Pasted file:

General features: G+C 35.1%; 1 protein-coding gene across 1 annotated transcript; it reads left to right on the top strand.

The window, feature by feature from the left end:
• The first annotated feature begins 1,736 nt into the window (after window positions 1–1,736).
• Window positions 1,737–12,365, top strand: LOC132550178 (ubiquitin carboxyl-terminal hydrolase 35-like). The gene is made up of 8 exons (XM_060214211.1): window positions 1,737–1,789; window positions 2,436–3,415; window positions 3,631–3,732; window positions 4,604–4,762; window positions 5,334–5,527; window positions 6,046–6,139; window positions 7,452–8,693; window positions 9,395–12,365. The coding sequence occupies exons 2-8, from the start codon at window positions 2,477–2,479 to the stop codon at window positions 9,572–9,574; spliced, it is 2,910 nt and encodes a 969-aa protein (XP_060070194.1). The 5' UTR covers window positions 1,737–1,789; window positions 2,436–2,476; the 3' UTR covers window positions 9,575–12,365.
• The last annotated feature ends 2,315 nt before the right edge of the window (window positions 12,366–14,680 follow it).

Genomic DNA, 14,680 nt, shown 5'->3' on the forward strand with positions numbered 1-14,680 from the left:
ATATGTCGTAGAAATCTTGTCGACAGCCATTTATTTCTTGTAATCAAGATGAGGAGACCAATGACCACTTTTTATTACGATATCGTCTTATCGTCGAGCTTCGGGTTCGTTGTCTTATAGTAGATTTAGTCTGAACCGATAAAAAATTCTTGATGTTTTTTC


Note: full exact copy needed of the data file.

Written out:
General features: G+C 35.1%; 1 protein-coding gene across 1 annotated transcript; it reads left to right on the top strand.

The window, feature by feature from the left end:
• The first annotated feature begins 1,736 nt into the window (after window positions 1–1,736).
• Window positions 1,737–12,365, top strand: LOC132550178 (ubiquitin carboxyl-terminal hydrolase 35-like). The gene is made up of 8 exons (XM_060214211.1): window positions 1,737–1,789; window positions 2,436–3,415; window positions 3,631–3,732; window positions 4,604–4,762; window positions 5,334–5,527; window positions 6,046–6,139; window positions 7,452–8,693; window positions 9,395–12,365. The coding sequence occupies exons 2-8, from the start codon at window positions 2,477–2,479 to the stop codon at window positions 9,572–9,574; spliced, it is 2,910 nt and encodes a 969-aa protein (XP_060070194.1). The 5' UTR covers window positions 1,737–1,789; window positions 2,436–2,476; the 3' UTR covers window positions 9,575–12,365.
• The last annotated feature ends 2,315 nt before the right edge of the window (window positions 12,366–14,680 follow it).

Genomic DNA, 14,680 nt, shown 5'->3' on the forward strand with positions numbered 1-14,680 from the left:
ATATGTCGTAGAAATCTTGTCGACAGCCATTTATTTCTTGTAATCAAGATGAGGAGACCAATGACCACTTTTTATTACGATATCGTCTTATCGTCGAGCTTCGGGTTCGTTGTCTTATAGTAGATTTAGTCTGAACCGATAAAAAATTCTTGATGTTTTTTC